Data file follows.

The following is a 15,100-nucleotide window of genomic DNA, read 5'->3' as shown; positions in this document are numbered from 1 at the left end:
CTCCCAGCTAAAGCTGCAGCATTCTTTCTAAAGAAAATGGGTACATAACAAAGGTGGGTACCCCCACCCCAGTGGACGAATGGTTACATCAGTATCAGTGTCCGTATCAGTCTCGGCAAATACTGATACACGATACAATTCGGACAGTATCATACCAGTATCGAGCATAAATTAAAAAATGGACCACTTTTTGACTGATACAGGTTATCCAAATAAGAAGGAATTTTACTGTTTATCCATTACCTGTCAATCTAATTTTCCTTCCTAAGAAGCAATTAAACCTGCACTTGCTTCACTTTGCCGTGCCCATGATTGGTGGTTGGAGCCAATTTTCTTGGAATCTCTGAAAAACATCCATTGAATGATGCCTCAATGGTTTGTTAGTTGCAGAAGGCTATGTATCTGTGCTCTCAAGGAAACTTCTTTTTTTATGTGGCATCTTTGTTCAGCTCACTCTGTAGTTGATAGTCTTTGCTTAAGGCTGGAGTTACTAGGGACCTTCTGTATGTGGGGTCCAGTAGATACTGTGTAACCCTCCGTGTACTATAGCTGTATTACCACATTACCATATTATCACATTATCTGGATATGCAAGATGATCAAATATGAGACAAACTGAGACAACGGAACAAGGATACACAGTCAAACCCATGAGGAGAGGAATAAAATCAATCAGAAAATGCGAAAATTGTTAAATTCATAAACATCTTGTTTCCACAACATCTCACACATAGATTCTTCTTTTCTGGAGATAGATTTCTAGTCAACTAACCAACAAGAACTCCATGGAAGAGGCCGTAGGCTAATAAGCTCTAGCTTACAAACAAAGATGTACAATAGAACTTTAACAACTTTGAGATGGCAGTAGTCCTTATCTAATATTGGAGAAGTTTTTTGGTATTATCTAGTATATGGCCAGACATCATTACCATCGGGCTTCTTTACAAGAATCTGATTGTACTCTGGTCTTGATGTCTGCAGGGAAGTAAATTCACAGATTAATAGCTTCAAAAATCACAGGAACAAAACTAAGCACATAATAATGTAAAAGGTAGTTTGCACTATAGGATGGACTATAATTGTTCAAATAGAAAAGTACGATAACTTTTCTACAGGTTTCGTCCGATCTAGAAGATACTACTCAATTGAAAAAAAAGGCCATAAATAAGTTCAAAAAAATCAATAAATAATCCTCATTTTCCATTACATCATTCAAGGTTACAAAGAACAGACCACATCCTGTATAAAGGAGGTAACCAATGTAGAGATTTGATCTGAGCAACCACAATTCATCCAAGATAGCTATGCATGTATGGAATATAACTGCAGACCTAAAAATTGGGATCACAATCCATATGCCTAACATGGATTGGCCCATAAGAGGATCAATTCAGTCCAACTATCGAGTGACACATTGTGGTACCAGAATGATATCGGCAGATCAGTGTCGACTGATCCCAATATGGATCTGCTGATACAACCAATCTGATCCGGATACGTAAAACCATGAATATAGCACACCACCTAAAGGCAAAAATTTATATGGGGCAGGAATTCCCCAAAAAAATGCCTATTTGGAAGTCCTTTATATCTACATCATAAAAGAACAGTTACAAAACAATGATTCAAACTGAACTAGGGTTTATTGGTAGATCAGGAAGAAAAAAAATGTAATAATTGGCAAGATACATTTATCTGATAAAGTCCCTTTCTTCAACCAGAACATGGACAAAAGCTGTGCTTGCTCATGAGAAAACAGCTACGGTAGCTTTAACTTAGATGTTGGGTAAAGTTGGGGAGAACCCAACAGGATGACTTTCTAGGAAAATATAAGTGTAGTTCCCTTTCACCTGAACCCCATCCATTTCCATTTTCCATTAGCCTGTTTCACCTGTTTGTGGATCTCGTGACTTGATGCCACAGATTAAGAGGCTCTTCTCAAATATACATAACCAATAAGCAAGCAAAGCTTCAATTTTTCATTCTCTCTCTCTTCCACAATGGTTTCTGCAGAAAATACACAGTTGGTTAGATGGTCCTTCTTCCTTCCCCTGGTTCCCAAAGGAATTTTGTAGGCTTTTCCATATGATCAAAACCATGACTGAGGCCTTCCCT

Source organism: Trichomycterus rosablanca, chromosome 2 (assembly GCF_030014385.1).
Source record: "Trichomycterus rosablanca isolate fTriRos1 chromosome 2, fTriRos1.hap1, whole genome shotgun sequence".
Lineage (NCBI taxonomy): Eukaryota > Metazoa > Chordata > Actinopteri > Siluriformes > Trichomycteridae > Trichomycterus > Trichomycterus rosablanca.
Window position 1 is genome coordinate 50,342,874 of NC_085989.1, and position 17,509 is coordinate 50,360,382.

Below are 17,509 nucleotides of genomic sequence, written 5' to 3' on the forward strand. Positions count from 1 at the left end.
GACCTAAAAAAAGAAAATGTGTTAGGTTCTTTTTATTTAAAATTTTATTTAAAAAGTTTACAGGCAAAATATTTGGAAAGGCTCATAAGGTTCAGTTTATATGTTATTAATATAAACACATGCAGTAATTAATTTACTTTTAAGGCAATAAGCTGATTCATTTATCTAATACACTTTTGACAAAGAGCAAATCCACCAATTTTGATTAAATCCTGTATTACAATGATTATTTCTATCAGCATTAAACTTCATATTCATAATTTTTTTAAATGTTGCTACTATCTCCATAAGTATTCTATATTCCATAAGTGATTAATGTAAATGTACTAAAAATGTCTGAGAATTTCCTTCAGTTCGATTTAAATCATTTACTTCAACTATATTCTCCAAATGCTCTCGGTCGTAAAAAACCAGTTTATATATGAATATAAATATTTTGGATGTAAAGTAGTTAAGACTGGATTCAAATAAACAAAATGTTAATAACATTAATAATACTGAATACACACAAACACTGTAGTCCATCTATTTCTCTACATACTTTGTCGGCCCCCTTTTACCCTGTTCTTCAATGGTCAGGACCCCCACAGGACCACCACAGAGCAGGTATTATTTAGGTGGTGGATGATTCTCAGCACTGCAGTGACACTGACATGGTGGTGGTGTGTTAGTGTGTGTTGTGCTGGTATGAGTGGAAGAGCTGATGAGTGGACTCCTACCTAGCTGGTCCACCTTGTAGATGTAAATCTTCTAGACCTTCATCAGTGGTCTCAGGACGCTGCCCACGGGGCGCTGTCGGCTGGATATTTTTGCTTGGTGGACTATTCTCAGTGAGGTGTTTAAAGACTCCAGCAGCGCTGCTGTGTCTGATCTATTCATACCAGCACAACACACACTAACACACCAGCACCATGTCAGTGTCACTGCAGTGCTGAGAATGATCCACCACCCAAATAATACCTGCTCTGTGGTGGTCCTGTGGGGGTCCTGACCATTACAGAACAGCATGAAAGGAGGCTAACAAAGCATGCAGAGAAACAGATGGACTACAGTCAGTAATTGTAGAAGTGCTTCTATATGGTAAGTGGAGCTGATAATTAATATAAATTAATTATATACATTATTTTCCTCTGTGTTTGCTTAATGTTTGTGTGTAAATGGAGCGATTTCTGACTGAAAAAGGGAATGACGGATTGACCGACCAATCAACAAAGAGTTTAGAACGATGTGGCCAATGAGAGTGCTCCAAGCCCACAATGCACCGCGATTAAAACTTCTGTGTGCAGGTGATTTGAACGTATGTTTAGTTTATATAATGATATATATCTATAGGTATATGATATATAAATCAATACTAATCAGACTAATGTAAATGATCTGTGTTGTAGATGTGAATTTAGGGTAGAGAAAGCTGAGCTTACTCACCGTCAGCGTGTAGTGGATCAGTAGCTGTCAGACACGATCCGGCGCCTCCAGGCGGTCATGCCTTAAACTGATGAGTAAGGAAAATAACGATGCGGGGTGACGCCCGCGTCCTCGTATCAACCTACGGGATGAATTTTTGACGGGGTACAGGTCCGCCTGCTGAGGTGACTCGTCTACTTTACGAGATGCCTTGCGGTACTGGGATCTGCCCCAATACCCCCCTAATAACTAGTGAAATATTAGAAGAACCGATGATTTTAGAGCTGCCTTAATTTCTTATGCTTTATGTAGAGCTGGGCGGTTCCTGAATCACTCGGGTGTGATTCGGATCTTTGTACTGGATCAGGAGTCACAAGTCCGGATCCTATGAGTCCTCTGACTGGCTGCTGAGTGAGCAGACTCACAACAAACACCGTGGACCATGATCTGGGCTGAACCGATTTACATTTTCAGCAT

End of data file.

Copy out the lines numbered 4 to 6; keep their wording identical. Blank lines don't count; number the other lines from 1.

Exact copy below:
Source record: "Trichomycterus rosablanca isolate fTriRos1 chromosome 2, fTriRos1.hap1, whole genome shotgun sequence".
Lineage (NCBI taxonomy): Eukaryota > Metazoa > Chordata > Actinopteri > Siluriformes > Trichomycteridae > Trichomycterus > Trichomycterus rosablanca.
Window position 1 is genome coordinate 50,342,874 of NC_085989.1, and position 17,509 is coordinate 50,360,382.